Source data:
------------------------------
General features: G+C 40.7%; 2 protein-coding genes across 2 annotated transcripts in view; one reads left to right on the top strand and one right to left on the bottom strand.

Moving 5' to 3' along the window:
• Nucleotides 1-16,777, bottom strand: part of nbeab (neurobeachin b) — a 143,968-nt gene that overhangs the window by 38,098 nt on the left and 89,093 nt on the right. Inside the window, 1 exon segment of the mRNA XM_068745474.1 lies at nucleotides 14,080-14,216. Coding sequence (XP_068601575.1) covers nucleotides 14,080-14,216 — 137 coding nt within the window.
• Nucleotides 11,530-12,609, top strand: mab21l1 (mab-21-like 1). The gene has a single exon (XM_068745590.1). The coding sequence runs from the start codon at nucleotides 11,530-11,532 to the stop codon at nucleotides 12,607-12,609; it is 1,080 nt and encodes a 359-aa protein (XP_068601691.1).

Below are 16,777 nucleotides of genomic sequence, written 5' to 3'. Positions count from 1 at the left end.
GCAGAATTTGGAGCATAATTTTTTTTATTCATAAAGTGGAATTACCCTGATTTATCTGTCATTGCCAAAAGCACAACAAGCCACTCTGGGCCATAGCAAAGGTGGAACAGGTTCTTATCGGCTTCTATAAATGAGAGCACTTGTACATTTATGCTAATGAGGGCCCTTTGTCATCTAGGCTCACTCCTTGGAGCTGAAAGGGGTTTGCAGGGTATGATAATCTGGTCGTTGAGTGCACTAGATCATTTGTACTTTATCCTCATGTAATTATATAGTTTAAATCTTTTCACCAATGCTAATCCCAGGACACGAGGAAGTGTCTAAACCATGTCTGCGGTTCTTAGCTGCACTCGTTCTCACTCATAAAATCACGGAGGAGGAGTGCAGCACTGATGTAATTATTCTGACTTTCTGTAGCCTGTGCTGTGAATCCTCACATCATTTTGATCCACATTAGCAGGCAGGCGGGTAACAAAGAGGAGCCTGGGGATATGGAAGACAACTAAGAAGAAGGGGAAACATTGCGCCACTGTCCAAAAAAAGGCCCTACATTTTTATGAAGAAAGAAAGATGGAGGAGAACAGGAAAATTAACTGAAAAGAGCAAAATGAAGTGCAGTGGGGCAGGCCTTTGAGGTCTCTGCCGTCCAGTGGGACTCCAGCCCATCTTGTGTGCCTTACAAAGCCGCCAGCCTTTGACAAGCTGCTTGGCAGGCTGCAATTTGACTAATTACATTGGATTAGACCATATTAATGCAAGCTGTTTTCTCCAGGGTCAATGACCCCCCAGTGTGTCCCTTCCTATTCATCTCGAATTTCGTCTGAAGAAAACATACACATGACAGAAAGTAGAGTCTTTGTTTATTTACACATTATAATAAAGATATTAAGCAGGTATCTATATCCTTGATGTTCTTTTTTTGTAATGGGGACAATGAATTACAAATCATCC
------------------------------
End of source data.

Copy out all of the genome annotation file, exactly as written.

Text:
General features: G+C 40.7%; 2 protein-coding genes across 2 annotated transcripts in view; one reads left to right on the top strand and one right to left on the bottom strand.

Moving 5' to 3' along the window:
• Nucleotides 1-16,777, bottom strand: part of nbeab (neurobeachin b) — a 143,968-nt gene that overhangs the window by 38,098 nt on the left and 89,093 nt on the right. Inside the window, 1 exon segment of the mRNA XM_068745474.1 lies at nucleotides 14,080-14,216. Coding sequence (XP_068601575.1) covers nucleotides 14,080-14,216 — 137 coding nt within the window.
• Nucleotides 11,530-12,609, top strand: mab21l1 (mab-21-like 1). The gene has a single exon (XM_068745590.1). The coding sequence runs from the start codon at nucleotides 11,530-11,532 to the stop codon at nucleotides 12,607-12,609; it is 1,080 nt and encodes a 359-aa protein (XP_068601691.1).

Below are 16,777 nucleotides of genomic sequence, written 5' to 3'. Positions count from 1 at the left end.
GCAGAATTTGGAGCATAATTTTTTTTATTCATAAAGTGGAATTACCCTGATTTATCTGTCATTGCCAAAAGCACAACAAGCCACTCTGGGCCATAGCAAAGGTGGAACAGGTTCTTATCGGCTTCTATAAATGAGAGCACTTGTACATTTATGCTAATGAGGGCCCTTTGTCATCTAGGCTCACTCCTTGGAGCTGAAAGGGGTTTGCAGGGTATGATAATCTGGTCGTTGAGTGCACTAGATCATTTGTACTTTATCCTCATGTAATTATATAGTTTAAATCTTTTCACCAATGCTAATCCCAGGACACGAGGAAGTGTCTAAACCATGTCTGCGGTTCTTAGCTGCACTCGTTCTCACTCATAAAATCACGGAGGAGGAGTGCAGCACTGATGTAATTATTCTGACTTTCTGTAGCCTGTGCTGTGAATCCTCACATCATTTTGATCCACATTAGCAGGCAGGCGGGTAACAAAGAGGAGCCTGGGGATATGGAAGACAACTAAGAAGAAGGGGAAACATTGCGCCACTGTCCAAAAAAAGGCCCTACATTTTTATGAAGAAAGAAAGATGGAGGAGAACAGGAAAATTAACTGAAAAGAGCAAAATGAAGTGCAGTGGGGCAGGCCTTTGAGGTCTCTGCCGTCCAGTGGGACTCCAGCCCATCTTGTGTGCCTTACAAAGCCGCCAGCCTTTGACAAGCTGCTTGGCAGGCTGCAATTTGACTAATTACATTGGATTAGACCATATTAATGCAAGCTGTTTTCTCCAGGGTCAATGACCCCCCAGTGTGTCCCTTCCTATTCATCTCGAATTTCGTCTGAAGAAAACATACACATGACAGAAAGTAGAGTCTTTGTTTATTTACACATTATAATAAAGATATTAAGCAGGTATCTATATCCTTGATGTTCTTTTTTTGTAATGGGGACAATGAATTACAAATCATCC